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Market Recap

Macro Update

On U.S.

U.S. GDP growth was a bit more sluggish than expected in the second quarter as businesses aggressively ran down stocks of unsold goods, which offsets a spurt in consumer spending. U.S. consumption and employment situation remain strong. U.S. stocks continue to gain, fueled in part by the Federal Reserve staying put and concerns about the rest of the world. Further gains require significant improvement in earnings, but earnings do not justify the valuations. Investors should continue to exploit opportunities in dividend growers and quality stocks.

On Eurozone

Growth in the eurozone manufacturing sector lost momentum in August. The Markit Eurozone Manufacturing PMI final data came in at 51.7 in August 2016 from 52 in July, a three-month low. New orders inflows rose to the weakest extent in one-and-a-half years, companies posted slower increases in new business from domestic and export sources, production expanded slower, resulting in weak job creation.The European Central Bank stimulus is supportive, but post-Brexit uncertainty challenges already poor profits. Investors should be cautious on European banks.

On U.K.

A weak pound helps U.K. exporters. Investors should remain cautious on U.K. domestic stocks. At its August 4 meeting, the Monetary Policy Committee (MPC) of the Bank of England (BOE) sparked considerable excitement when it announced a program of monetary easing via a wide variety of measures. The sharp market moves that followed indicate that the consensus did not expect the MPC to deploy such a wide array of policy options. The BOE also forecasts the U.K. economy slowing to marginally positive growth rates and inflation rising to slightly above the 2% target.

On Japan

The government’s decision to make a significant investment has been made in light of Cool Japan Fund Inc. being established in 2013, and the hosting of 2020 Tokyo Olympic and Paralympic Games, and now may be the appropriate time to reconsider the public perception of Cool Japan. The Bank of Japan is nearing the limits of monetary policy and structural reforms are needed. Attractive valuations and better corporate governance are not enough to offset a soft economy and rising yen.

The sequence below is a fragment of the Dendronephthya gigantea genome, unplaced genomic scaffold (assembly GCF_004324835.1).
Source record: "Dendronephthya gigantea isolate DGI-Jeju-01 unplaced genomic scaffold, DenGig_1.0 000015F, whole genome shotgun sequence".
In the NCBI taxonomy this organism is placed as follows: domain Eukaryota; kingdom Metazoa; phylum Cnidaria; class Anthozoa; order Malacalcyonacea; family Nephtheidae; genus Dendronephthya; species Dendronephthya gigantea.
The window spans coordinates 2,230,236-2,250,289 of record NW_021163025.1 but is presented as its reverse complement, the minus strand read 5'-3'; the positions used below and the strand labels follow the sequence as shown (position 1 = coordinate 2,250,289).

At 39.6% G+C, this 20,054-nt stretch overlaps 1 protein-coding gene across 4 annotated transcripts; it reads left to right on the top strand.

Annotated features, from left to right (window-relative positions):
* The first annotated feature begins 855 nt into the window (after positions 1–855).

On China

PBOC started supplementing those 7-day repos with pricier 14-day repos, a move that decreases the amount of cheap, short-term credit available in the financial system and guides demand toward longer-term borrowing. Financial sector reform and rising current account surpluses are encouraging. China’s economic transition is ongoing, but the lower growth rates are priced in.

“China is on the verge of changing from an economy where prices keep dropping to one in which deflation is expected to dwindle to almost nothing. That is a dramatic departure from the past 50 months, when deflation dragged down not only prices in China but in most of the world, thanks to exports of ever cheaper manufactured goods, as well as falling commodity prices.”[1]

On Real Assets

Commodity markets are oversupplied. Oil fundamentals have improved but much of this is priced in. The strongest performing major asset class so far this year is gold, partially because 2016 has been marked by political turmoil, causing investors to seek safe-haven assets, and the delay of further interest rate hikes by the Fed. While inflation is expected to remain low for now, investing in natural resources has historically provided an effective hedge against inflation and deflation.